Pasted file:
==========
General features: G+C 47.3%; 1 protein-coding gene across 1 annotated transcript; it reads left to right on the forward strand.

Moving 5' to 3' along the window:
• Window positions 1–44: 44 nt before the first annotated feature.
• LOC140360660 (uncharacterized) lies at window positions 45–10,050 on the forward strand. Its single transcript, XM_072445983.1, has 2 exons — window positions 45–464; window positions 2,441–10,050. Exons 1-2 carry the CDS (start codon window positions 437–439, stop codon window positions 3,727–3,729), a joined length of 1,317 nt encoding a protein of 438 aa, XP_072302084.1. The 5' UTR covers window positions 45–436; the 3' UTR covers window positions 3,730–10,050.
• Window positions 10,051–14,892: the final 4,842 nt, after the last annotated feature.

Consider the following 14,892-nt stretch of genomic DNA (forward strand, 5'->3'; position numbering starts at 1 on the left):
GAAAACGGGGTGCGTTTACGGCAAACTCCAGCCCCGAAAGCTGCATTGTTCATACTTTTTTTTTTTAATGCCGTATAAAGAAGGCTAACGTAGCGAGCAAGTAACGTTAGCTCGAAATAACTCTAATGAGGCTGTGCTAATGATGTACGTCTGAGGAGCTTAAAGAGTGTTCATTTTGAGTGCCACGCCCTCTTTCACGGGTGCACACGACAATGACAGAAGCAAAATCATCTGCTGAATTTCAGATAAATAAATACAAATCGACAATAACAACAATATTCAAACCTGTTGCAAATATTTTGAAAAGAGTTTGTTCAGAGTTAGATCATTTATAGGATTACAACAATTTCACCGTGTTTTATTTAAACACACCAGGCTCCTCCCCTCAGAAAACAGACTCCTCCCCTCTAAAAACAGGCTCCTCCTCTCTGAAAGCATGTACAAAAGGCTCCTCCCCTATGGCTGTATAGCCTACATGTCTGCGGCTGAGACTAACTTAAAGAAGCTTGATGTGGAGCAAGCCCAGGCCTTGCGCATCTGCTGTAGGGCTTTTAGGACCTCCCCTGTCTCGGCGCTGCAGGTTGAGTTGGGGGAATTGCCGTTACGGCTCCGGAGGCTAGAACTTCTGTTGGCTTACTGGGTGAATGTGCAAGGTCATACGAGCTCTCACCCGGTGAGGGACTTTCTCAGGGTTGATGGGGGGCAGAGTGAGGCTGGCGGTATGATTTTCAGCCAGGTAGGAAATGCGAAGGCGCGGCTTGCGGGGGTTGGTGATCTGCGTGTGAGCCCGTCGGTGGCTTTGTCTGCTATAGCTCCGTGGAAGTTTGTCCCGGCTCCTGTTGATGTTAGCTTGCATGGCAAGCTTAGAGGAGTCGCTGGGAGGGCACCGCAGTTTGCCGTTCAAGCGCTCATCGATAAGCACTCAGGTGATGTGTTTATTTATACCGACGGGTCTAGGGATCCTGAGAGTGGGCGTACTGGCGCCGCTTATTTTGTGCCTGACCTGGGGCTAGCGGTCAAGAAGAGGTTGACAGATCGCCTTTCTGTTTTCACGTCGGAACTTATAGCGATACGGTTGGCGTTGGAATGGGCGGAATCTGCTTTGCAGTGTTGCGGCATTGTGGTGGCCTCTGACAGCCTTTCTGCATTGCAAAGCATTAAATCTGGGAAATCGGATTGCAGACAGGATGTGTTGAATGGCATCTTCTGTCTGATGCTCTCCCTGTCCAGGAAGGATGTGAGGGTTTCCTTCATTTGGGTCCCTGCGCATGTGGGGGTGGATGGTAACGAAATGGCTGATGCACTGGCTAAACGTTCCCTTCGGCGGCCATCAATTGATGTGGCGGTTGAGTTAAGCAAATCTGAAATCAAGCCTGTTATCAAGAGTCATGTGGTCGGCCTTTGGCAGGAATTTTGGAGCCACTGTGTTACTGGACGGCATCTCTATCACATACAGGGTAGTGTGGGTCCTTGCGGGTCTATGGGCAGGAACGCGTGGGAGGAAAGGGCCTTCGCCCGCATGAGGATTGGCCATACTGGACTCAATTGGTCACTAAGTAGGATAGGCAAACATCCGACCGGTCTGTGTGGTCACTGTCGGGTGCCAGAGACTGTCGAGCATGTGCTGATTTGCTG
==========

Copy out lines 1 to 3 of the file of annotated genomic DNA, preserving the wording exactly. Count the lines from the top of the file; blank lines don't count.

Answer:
General features: G+C 47.3%; 1 protein-coding gene across 1 annotated transcript; it reads left to right on the forward strand.

Moving 5' to 3' along the window:
• Window positions 1–44: 44 nt before the first annotated feature.